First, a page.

As shown in FIG. 13, the second module may be any number and variety of modules, utilities, or assemblies. The second module may be merchandising units such as displays, cabinets, storage units, etc. for holding, storing and displaying goods and merchandise. The merchandising units may include shelves, wire racks, display hooks, clips, etc. for use in displaying merchandise. As shown in FIG. 13, the second module may be or include a product merchandiser 170. Product merchandiser 170 may be used for displaying good, products, merchandise etc.

According to an exemplary embodiment, the second module may comprise a utility device 180 for providing amenities to a user and/or vehicle (e.g., an oil service center that provides oil related products such as towels, funnels, etc.) 180. As shown in FIG. 13, the oil service center 180 may include a dispenser for oil funnels, paper towels, etc. The second module may be or include a windshield service center 185. Windshield service center 185 may include a container or bucket 186 for holding windshield washing fluid, squeegees, etc. Windshield service center 185 may further include a paper towel dispenser (not shown). The second module may be or include a glove dispenser 190 for use in car maintenance. The second module may be or include a dispenser (shown as dispensers 198 and 200. The dispenser may be used to distribute promotional materials, including coupons, flyers, brochures, etc.

The second module may be or include a display or display surface 210 for information graphics or advertising. The second module may be a frame 370, surface 380, etc. for receiving graphics 350 or advertising 360. In an exemplary embodiment, the graphics or advertising material may be removable, interchangeable, or temporarily affixed to the upper module. In an exemplary embodiment, the graphics or advertising materials may be permanently attached the upper module.

In alternative embodiments, the various modules described above may be provided in a variety of different combinations and orientations. For example, the modules may be provided next to each other, in a side-by-side configuration as shown in the FIGURES, as well as being provided in a variety of other vertical and horizontal combinations, including modules on top of each other, etc. The assembly may be formed or assembled from one or two or more modules or stations in various arrangements and configurations.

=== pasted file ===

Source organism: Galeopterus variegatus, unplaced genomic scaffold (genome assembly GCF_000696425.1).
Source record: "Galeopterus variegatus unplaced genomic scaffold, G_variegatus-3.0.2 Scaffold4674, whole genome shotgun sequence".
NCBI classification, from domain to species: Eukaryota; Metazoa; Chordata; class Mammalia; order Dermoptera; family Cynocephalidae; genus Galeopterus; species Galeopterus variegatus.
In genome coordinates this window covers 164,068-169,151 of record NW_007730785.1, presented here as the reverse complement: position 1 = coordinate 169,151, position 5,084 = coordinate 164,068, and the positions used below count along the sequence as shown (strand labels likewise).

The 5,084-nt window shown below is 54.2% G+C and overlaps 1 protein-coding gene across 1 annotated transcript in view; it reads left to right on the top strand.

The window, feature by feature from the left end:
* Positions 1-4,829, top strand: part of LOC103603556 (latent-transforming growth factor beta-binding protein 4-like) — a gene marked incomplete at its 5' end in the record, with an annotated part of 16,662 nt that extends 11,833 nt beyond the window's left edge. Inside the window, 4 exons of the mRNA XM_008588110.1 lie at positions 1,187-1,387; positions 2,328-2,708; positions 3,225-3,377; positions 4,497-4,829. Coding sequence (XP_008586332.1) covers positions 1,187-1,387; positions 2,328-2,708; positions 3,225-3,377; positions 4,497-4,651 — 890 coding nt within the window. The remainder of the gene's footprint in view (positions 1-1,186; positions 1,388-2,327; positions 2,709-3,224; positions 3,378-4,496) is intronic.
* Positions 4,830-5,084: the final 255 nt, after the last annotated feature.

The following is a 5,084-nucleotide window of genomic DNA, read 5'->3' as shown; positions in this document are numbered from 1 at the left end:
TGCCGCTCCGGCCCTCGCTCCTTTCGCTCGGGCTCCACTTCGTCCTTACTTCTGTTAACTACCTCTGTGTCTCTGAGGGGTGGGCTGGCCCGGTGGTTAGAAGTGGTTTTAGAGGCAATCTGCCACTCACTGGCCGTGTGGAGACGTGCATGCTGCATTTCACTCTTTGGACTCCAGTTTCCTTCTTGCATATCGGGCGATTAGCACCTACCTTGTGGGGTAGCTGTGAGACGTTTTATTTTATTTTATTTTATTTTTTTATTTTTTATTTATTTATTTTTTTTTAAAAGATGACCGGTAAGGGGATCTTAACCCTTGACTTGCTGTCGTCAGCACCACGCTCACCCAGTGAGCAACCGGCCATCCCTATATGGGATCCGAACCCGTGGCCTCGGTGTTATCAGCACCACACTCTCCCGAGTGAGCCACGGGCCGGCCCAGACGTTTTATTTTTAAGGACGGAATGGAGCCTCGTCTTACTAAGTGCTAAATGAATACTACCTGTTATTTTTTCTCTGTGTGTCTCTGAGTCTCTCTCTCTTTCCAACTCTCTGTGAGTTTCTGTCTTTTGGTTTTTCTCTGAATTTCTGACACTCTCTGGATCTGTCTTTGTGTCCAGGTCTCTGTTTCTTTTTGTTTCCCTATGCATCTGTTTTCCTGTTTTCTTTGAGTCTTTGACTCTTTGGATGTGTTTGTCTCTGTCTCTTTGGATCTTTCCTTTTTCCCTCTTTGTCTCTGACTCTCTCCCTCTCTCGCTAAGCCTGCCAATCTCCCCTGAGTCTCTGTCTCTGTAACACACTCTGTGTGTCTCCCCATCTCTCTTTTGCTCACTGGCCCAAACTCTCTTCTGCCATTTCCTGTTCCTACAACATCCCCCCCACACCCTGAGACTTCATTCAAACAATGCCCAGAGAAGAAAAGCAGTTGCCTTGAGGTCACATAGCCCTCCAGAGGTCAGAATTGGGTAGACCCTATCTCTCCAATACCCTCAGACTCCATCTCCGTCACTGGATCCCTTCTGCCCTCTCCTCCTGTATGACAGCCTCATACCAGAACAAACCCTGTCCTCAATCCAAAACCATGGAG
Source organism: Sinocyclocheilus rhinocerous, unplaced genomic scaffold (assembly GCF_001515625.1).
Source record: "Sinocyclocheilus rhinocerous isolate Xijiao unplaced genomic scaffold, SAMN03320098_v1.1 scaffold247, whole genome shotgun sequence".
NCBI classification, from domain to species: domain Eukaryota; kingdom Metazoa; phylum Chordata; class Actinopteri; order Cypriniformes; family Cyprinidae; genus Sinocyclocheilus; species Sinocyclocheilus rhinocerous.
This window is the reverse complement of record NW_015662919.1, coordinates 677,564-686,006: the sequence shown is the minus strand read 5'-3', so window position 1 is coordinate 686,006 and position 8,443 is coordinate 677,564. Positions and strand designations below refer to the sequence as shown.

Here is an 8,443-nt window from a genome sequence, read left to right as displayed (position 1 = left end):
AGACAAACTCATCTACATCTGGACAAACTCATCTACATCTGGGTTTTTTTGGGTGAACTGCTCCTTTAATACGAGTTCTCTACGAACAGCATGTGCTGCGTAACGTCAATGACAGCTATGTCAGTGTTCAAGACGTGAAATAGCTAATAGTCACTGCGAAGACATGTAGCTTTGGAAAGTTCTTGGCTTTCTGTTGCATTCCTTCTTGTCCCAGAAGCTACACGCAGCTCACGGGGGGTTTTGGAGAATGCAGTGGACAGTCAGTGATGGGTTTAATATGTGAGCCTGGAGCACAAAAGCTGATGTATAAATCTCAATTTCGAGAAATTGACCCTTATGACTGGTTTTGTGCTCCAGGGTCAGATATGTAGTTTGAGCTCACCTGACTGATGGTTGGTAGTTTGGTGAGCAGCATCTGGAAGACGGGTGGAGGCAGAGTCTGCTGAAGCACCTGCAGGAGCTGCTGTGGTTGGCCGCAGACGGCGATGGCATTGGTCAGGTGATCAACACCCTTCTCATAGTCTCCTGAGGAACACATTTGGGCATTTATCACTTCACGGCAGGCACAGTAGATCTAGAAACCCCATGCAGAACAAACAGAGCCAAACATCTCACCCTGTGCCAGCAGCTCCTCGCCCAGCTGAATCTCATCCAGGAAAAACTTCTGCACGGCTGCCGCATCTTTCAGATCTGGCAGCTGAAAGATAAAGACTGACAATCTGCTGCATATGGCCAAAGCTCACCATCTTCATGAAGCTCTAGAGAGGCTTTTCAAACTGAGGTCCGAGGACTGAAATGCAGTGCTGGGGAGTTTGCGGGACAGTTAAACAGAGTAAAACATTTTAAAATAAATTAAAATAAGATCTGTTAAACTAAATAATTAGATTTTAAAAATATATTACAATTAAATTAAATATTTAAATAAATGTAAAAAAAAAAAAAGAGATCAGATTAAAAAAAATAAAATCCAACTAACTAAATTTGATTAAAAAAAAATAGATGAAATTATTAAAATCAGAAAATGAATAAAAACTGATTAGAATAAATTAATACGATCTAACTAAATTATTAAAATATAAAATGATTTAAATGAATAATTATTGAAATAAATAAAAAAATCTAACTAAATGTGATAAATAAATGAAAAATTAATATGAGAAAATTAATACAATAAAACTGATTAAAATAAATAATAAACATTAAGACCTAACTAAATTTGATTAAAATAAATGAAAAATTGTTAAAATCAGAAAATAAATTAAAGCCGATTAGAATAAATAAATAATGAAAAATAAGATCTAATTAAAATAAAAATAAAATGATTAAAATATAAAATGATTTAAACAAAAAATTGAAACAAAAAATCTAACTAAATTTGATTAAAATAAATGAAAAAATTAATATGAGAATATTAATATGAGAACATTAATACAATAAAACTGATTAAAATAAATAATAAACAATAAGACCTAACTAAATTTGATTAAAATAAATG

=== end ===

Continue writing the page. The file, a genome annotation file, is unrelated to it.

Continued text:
According to an exemplary embodiment, the modular assembly 10 includes two or more structures that may be assembled or constructed to form a service stand, service center or assembly. These structures may be cabinets. The structures may receive one or more receptacles within a substantially closed area such as an interior area. The structures may also receive one or more receptacles within a substantially open structure, or as support panels or frames that include an elevated mounting plate.

An exemplary embodiment of a modular utility assembly according to the present invention is shown in FIGS. 4A and 4B. First module 420 includes waste receptacle portion 460 and windshield service station 4100. Waste receptacle portion 460 includes liner 240 (such as a waste can, bin, receptacle, bucket, trash bag liner and/or trash bag frame, etc.) and a cover portion 260. Liner 240 is received in a space between two panels 486 that are attached to an interface or frame work. Cover 260 is hinged to first module 420. This configuration allows cover 260 to be moved out of the way, allowing access to liner 240 for emptying, etc. without disassembling the system. As shown in FIG. 4A through 4B, cover 260 is hinged along an upper edge. According to an alternative embodiment, the cover may be hinged along either side edge, or a bottom edge, which would allow for the selective access to the liner. According to an alternative embodiment, the cover may be completely removable from the lower module, i.e. it may clip on, be fastened on with a variety of fasteners, screws, bolts, etc. In an exemplary embodiment, cover 260 may include an aperture or opening 270 such that waste may be inserted through cover 260, and be received in liner 240. According to a particularly preferred embodiment, cover 260 may include a bulge or protrusion 280 which accommodates the space required for liner 240. According to this particularly preferred embodiment, aperture 270 is provided in a portion of this bulge 280.